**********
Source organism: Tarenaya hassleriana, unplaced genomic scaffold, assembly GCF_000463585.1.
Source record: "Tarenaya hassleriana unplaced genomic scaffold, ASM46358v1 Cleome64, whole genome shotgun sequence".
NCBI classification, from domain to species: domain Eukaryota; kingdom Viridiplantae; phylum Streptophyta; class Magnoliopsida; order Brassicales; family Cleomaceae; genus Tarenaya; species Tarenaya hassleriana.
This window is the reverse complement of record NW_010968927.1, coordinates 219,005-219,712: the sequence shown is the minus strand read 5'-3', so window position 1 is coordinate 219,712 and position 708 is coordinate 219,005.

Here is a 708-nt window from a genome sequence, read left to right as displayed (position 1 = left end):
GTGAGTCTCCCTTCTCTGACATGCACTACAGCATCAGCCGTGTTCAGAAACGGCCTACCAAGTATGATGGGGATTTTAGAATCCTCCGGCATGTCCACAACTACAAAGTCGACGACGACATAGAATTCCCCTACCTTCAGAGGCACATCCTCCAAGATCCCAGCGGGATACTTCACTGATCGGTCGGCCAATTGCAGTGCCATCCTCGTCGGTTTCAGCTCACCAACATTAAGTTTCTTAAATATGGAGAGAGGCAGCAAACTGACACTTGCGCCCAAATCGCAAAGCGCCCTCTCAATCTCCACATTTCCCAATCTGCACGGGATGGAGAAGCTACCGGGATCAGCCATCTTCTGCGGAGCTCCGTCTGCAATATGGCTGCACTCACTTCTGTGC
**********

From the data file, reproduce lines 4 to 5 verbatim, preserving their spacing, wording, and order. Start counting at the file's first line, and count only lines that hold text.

This window is the reverse complement of record NW_010968927.1, coordinates 219,005-219,712: the sequence shown is the minus strand read 5'-3', so window position 1 is coordinate 219,712 and position 708 is coordinate 219,005.

Here is a 708-nt window from a genome sequence, read left to right as displayed (position 1 = left end):